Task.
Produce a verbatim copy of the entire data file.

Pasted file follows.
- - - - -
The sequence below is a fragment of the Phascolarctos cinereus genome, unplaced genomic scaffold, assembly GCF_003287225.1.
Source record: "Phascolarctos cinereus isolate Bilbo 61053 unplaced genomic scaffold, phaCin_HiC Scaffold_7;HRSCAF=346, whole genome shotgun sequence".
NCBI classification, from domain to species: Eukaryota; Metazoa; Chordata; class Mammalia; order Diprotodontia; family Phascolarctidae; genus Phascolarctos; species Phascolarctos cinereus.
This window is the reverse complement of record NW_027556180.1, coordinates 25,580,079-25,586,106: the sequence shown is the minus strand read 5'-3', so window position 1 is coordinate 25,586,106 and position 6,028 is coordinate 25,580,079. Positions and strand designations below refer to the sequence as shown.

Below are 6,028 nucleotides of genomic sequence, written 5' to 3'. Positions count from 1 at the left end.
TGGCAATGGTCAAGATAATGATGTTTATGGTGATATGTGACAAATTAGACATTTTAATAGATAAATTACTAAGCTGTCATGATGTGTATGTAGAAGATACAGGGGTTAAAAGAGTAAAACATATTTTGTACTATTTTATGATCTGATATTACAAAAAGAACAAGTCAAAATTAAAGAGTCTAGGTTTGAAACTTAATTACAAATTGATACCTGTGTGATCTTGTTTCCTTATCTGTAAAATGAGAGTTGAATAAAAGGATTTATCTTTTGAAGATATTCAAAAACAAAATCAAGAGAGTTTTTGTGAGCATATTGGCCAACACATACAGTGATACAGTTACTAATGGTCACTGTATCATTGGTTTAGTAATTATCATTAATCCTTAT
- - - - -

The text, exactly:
The sequence below is a fragment of the Phascolarctos cinereus genome, unplaced genomic scaffold, assembly GCF_003287225.1.
Source record: "Phascolarctos cinereus isolate Bilbo 61053 unplaced genomic scaffold, phaCin_HiC Scaffold_7;HRSCAF=346, whole genome shotgun sequence".
NCBI classification, from domain to species: Eukaryota; Metazoa; Chordata; class Mammalia; order Diprotodontia; family Phascolarctidae; genus Phascolarctos; species Phascolarctos cinereus.
This window is the reverse complement of record NW_027556180.1, coordinates 25,580,079-25,586,106: the sequence shown is the minus strand read 5'-3', so window position 1 is coordinate 25,586,106 and position 6,028 is coordinate 25,580,079. Positions and strand designations below refer to the sequence as shown.

Below are 6,028 nucleotides of genomic sequence, written 5' to 3'. Positions count from 1 at the left end.
TGGCAATGGTCAAGATAATGATGTTTATGGTGATATGTGACAAATTAGACATTTTAATAGATAAATTACTAAGCTGTCATGATGTGTATGTAGAAGATACAGGGGTTAAAAGAGTAAAACATATTTTGTACTATTTTATGATCTGATATTACAAAAAGAACAAGTCAAAATTAAAGAGTCTAGGTTTGAAACTTAATTACAAATTGATACCTGTGTGATCTTGTTTCCTTATCTGTAAAATGAGAGTTGAATAAAAGGATTTATCTTTTGAAGATATTCAAAAACAAAATCAAGAGAGTTTTTGTGAGCATATTGGCCAACACATACAGTGATACAGTTACTAATGGTCACTGTATCATTGGTTTAGTAATTATCATTAATCCTTAT